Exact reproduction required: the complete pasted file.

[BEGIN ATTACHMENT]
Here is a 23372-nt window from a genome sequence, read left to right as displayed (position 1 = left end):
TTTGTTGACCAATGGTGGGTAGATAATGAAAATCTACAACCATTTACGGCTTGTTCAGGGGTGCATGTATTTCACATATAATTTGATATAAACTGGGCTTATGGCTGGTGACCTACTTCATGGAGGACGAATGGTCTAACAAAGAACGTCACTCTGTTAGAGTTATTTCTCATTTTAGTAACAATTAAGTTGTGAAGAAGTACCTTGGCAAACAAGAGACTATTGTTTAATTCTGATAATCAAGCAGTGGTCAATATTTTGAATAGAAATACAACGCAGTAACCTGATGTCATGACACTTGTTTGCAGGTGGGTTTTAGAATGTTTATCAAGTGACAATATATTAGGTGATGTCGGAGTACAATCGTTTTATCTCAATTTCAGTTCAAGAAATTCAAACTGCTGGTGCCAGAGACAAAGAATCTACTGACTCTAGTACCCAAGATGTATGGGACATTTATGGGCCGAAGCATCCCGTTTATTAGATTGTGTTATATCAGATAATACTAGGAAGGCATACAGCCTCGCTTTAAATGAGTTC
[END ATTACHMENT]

Here is a 23372-nt window from a genome sequence, read left to right as displayed (position 1 = left end):
TTTGTTGACCAATGGTGGGTAGATAATGAAAATCTACAACCATTTACGGCTTGTTCAGGGGTGCATGTATTTCACATATAATTTGATATAAACTGGGCTTATGGCTGGTGACCTACTTCATGGAGGACGAATGGTCTAACAAAGAACGTCACTCTGTTAGAGTTATTTCTCATTTTAGTAACAATTAAGTTGTGAAGAAGTACCTTGGCAAACAAGAGACTATTGTTTAATTCTGATAATCAAGCAGTGGTCAATATTTTGAATAGAAATACAACGCAGTAACCTGATGTCATGACACTTGTTTGCAGGTGGGTTTTAGAATGTTTATCAAGTGACAATATATTAGGTGATGTCGGAGTACAATCGTTTTATCTCAATTTCAGTTCAAGAAATTCAAACTGCTGGTGCCAGAGACAAAGAATCTACTGACTCTAGTACCCAAGATGTATGGGACATTTATGGGCCGAAGCATCCCGTTTATTAGATTGTGTTATATCAGATAATACTAGGAAGGCATACAGCCTCGCTTTAAATGAGTTC